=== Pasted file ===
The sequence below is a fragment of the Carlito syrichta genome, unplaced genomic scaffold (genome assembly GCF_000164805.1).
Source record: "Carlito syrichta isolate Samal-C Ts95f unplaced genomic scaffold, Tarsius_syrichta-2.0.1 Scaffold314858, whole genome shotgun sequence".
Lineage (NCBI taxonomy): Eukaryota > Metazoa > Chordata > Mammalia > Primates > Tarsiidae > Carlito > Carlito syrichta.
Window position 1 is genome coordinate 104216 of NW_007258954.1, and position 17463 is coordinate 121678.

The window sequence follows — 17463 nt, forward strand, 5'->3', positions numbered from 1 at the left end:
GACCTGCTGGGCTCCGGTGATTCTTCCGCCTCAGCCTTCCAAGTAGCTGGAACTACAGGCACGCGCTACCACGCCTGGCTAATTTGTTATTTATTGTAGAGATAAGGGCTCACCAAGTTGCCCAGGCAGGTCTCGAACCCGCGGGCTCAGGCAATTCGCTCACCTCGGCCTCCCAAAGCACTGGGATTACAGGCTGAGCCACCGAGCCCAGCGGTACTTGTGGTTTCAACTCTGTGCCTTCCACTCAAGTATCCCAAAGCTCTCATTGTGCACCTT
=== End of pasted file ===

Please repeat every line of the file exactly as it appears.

The sequence below is a fragment of the Carlito syrichta genome, unplaced genomic scaffold (genome assembly GCF_000164805.1).
Source record: "Carlito syrichta isolate Samal-C Ts95f unplaced genomic scaffold, Tarsius_syrichta-2.0.1 Scaffold314858, whole genome shotgun sequence".
Lineage (NCBI taxonomy): Eukaryota > Metazoa > Chordata > Mammalia > Primates > Tarsiidae > Carlito > Carlito syrichta.
Window position 1 is genome coordinate 104216 of NW_007258954.1, and position 17463 is coordinate 121678.

The window sequence follows — 17463 nt, forward strand, 5'->3', positions numbered from 1 at the left end:
GACCTGCTGGGCTCCGGTGATTCTTCCGCCTCAGCCTTCCAAGTAGCTGGAACTACAGGCACGCGCTACCACGCCTGGCTAATTTGTTATTTATTGTAGAGATAAGGGCTCACCAAGTTGCCCAGGCAGGTCTCGAACCCGCGGGCTCAGGCAATTCGCTCACCTCGGCCTCCCAAAGCACTGGGATTACAGGCTGAGCCACCGAGCCCAGCGGTACTTGTGGTTTCAACTCTGTGCCTTCCACTCAAGTATCCCAAAGCTCTCATTGTGCACCTT